I held the record in the shot put, the tug-of-war,
the long jump. I made houses out of milk cartons,
origami fire trucks with bent straw hoses.
I’d squeeze the truck and shoot milk out of the straw
to quench the flames erupting from the houses.
I used to hope you’d sit with me. I watched you
choose somewhere else. I wonder if you’re
happy now. I wonder if your husband drives a race car or
hunts caribou or is an astronaut.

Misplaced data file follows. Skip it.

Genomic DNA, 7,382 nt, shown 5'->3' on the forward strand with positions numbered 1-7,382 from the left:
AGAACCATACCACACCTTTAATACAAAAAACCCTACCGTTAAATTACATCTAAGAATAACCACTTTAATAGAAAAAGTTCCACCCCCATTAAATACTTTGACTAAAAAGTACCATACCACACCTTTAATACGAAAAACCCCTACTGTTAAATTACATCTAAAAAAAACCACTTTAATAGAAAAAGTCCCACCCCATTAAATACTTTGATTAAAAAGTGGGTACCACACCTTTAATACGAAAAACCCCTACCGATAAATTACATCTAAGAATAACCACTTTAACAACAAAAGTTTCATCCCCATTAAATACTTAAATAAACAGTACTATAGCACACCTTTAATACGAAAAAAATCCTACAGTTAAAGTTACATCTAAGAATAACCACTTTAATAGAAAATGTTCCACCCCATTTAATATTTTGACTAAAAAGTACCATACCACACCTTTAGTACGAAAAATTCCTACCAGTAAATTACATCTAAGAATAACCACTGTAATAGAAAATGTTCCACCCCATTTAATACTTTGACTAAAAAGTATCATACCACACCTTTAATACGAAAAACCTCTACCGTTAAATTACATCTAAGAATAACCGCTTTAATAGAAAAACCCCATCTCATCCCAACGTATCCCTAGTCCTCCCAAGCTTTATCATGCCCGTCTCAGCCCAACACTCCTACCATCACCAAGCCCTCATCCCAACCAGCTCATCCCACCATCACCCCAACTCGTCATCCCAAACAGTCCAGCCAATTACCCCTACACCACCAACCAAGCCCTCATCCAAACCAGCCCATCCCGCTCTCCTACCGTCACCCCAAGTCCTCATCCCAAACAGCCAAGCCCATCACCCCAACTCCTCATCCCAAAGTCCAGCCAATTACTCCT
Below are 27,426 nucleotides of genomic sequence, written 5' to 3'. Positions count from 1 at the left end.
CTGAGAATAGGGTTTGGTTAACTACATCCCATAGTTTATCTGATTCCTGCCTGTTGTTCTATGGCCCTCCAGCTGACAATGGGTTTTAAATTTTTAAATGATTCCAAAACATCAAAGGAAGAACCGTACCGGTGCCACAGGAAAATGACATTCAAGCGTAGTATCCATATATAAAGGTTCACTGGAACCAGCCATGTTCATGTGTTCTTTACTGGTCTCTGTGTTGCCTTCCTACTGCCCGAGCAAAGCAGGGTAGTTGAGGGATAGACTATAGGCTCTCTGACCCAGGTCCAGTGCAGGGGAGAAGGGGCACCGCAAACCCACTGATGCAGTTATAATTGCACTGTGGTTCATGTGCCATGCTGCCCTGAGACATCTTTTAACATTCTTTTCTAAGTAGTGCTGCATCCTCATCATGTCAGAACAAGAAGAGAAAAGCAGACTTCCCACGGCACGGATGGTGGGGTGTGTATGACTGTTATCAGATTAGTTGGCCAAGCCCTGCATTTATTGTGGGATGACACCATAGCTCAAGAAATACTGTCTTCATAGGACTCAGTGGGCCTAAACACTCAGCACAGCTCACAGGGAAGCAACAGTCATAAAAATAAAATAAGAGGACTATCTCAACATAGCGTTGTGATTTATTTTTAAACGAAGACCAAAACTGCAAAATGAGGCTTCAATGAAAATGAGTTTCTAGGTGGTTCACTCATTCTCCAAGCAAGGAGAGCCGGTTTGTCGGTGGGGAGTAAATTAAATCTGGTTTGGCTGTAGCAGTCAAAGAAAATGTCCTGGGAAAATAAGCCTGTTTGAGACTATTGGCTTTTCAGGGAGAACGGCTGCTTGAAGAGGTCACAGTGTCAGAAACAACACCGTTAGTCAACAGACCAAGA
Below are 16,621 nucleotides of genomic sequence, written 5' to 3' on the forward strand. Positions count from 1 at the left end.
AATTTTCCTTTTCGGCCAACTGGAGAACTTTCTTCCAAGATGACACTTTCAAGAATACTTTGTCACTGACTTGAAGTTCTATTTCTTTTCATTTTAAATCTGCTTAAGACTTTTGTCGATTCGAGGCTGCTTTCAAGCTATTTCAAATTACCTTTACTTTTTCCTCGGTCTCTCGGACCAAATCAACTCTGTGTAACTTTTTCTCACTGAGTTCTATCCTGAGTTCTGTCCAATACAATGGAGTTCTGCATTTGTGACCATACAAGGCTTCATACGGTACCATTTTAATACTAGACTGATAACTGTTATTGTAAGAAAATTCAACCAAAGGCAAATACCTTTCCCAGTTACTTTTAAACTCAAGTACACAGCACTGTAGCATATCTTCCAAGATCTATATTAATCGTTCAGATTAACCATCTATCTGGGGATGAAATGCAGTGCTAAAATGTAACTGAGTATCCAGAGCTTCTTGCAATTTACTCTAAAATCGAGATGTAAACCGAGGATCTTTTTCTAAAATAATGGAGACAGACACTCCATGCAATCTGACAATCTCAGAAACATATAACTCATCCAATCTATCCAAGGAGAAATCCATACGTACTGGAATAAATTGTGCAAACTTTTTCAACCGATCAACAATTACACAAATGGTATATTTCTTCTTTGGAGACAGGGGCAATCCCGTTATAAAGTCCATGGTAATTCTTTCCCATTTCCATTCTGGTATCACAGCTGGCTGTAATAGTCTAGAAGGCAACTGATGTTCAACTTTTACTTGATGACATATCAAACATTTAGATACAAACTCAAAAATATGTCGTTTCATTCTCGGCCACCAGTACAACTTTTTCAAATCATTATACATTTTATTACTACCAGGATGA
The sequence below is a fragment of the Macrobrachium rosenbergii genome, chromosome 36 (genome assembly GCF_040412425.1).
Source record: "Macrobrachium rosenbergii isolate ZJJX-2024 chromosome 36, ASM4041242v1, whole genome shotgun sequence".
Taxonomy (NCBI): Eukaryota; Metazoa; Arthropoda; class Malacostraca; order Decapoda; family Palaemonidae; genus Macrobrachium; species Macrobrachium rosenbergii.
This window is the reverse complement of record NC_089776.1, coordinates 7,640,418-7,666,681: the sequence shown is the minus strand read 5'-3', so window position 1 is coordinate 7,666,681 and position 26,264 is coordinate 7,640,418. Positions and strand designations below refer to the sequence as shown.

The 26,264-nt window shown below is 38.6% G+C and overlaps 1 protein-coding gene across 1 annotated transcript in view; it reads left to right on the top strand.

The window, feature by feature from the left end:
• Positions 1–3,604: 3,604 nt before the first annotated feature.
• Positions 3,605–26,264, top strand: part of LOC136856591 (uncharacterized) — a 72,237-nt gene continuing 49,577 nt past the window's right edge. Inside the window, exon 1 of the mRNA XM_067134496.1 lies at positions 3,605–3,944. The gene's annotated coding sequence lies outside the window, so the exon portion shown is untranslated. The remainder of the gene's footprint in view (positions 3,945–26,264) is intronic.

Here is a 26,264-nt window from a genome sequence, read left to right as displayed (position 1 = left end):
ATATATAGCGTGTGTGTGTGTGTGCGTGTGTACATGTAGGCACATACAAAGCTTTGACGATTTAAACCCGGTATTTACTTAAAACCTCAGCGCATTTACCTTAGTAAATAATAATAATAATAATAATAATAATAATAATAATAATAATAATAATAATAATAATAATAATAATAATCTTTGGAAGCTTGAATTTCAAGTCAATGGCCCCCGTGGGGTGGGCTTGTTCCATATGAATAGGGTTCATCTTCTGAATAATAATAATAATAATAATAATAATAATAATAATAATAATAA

My friends and I were awkward and loud,
badly dressed, spastic. Tom ate his pencils in class.
Brendan head-butted the tether-ball poles
and said his daddy was in the mob.
I don’t know why I’m thinking about all that now.
We’re behind the Grange Hall where Tom is grilling ribs for the VFW.
I worry a length of string in my fingers, chew a stem of grass.
My stained hands are restless.
I can’t picture you now.
I forget, too, how I folded milk cartons into little bitty fire trucks,
into tiny burning homes.
Tom says the ribs are done but